We were guided toward this understanding by the incredible FAMI faculty, all experts in their fields; these gifted lecturers were brimming with knowledge and the genuine desire to share that knowledge.  Under their supervision, I got to touch the spinal cord and the nerves of the brachial plexus. I held a human heart. I was blown away to discover just how incredibly smooth articular cartilage actually is.  Holding the tiny and perfectly crafted bones of the inner ear was another impressive moment. After seeing a total knee replacement, it is still hard to fathom that someone had the guts to saw off the ends of two giant bones and replace them with man-made imitations in metal and plastic – and that it actually works!

I could go on and on about these “wow” moments. The best part about having this new knowledge, resulting from a true visceral experience, is that I can tell it’s really going to stick – the information is a part of me.  I now view the human body with appreciation and reverence, as a wonderful paradox: beautiful simplicity encompassing endless complexity.”

Lauren Alzamora                                                                                                       Pilates Instructor & Teacher Trainer, Kinected


“I find that one can never review anatomy too often. A new level of understanding sinks in each time. Getting to see prosections has aided in my being able to envision proper or more beneficial biomechanics, which in turn helps me troubleshoot my clients’ movement dysfunctions. Being literally reminded of the three-dimensionality and interdependence of the body (“the hip bone’s connected to the thigh bone…”) in such a way is so much more effective than looking at an anatomical chart or reading a list of muscles. As a pilates instructor, whether in the rehab department at the hospital or in my private practice, I only hope that I can teach with the passion and genuine joy that Dr. Laitman and Dr. Reidenberg do as I continue to help others learn about their bodies through movement.”

Steven Fetherhuff, PMA Certified Pilates Instructor                                     Integrative Care Center, Affiliated with Hospital for Special Surgery


FAMI students hone their x-ray vision.

Through interesting out-of-the-box lectures and Gross Anatomy Lab sessions, I was able to immediately expand my sense of the body as a 3-dimensional, dynamic being. Looking at and handling real specimens is both a privilege and a new mode of understanding muscles, bones and nerves in unexpected and crucial ways. We all have some grey areas in relation to the shapes of specific muscles, the sizes of certain bones, how certain joints behave, etc. When you are able to concretely explore, with the adept aid of enthusiastic professionals in the medical field, there is a huge advantage…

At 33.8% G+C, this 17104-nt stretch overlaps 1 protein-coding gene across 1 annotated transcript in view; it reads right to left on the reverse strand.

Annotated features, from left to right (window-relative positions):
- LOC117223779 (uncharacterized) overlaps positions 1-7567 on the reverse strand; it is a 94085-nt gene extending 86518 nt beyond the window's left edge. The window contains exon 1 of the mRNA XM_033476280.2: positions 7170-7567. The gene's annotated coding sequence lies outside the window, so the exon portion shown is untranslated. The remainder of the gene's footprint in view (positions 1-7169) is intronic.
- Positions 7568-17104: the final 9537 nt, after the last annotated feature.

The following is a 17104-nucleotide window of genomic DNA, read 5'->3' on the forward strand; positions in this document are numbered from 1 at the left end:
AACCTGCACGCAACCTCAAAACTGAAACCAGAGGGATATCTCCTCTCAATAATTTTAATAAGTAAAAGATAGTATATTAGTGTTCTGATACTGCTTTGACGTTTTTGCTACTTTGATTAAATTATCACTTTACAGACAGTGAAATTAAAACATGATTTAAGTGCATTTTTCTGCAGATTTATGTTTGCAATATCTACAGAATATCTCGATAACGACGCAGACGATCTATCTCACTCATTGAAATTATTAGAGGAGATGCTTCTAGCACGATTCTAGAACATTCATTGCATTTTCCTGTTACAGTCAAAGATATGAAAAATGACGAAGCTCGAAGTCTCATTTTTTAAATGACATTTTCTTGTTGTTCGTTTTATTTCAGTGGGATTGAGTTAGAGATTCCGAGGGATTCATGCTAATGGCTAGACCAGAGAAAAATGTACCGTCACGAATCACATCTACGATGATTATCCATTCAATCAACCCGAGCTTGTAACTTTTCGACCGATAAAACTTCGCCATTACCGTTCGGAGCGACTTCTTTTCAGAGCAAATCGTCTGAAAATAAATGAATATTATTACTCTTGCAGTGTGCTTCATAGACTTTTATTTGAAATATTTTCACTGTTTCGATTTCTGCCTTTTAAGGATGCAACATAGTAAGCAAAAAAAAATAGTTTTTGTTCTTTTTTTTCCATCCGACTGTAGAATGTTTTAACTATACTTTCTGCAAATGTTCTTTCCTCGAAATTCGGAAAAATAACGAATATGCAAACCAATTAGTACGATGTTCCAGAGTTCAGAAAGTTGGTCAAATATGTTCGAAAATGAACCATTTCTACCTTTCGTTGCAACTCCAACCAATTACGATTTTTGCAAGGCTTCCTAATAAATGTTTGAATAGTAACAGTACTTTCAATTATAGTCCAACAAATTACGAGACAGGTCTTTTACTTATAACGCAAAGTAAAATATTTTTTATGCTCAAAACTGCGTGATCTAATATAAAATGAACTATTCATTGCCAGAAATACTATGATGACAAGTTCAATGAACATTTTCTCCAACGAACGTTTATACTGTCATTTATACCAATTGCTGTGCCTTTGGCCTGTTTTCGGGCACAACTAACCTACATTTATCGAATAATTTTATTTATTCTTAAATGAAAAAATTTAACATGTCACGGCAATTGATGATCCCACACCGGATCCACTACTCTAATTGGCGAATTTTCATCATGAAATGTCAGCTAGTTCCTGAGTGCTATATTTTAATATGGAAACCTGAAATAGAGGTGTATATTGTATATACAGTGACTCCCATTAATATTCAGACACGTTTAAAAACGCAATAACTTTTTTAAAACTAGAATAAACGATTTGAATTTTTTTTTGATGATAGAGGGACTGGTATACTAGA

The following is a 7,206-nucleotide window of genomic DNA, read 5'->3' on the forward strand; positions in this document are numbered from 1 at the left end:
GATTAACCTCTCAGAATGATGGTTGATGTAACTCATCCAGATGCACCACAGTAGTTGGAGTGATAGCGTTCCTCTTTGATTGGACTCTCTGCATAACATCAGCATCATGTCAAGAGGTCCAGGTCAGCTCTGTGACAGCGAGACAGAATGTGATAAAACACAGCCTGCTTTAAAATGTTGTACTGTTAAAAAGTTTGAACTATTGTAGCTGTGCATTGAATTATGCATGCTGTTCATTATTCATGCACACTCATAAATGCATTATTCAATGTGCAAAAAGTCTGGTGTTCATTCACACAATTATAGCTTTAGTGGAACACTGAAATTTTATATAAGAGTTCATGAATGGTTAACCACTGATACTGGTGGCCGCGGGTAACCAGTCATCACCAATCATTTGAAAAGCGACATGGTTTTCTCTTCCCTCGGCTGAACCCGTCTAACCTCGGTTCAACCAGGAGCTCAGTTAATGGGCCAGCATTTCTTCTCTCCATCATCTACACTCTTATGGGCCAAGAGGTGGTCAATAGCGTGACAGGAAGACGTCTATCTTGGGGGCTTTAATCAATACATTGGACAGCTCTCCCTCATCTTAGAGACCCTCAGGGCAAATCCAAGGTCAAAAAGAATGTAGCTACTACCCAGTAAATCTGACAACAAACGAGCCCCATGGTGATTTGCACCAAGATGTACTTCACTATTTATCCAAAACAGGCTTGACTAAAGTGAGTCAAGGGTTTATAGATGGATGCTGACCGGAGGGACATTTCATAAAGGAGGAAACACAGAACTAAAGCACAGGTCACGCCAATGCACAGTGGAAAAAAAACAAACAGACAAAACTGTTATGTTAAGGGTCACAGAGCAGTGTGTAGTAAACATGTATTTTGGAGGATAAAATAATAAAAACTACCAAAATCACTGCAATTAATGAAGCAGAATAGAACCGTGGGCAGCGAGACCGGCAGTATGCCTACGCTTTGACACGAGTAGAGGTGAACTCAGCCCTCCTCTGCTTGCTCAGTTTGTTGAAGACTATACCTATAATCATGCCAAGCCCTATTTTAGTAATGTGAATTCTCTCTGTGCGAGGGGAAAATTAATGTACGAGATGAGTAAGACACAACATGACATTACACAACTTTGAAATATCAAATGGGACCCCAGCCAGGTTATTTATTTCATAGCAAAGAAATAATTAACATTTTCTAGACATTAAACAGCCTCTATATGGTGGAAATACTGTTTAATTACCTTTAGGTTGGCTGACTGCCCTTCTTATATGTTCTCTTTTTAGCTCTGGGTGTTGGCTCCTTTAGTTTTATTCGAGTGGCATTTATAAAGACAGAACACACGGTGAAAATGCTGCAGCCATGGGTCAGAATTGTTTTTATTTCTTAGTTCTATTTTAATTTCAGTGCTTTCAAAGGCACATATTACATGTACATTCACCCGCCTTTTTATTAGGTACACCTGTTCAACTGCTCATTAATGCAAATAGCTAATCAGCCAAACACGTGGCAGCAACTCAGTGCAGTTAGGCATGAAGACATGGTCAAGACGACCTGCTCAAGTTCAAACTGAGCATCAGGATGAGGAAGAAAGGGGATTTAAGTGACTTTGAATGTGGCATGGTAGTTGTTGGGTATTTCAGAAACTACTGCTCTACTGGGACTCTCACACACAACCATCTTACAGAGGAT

We also learned about common difficulties and injuries, and this is an integral part of the domain of movement professions. It is an area of great responsibility precisely because I am not a medical practitioner, and therefore, there lies a need to understand what is appropriate and safe to do with clients. I feel more comfortable in addressing clients’ injuries and conditions because I have a clearer sense of what is happening internally, and what certain common issues actually are.

In working with clients after the workshop, I found myself picturing parts of the body how  they actually are and from the inside, and with a better understanding of innate musculo-skeletal structures by touch, and their associated movements.

The FAMI Workshop provides an open door to real learning because it is about exploring the most important elements of the body for movement professionals. It is the best anatomy course I have ever taken! Thank you FAMI!”

Sandrine Harris, Recipient of the 2010 FAMI Student Scholarship; Guild Certified Feldenkrais Practitioner, Kinesoma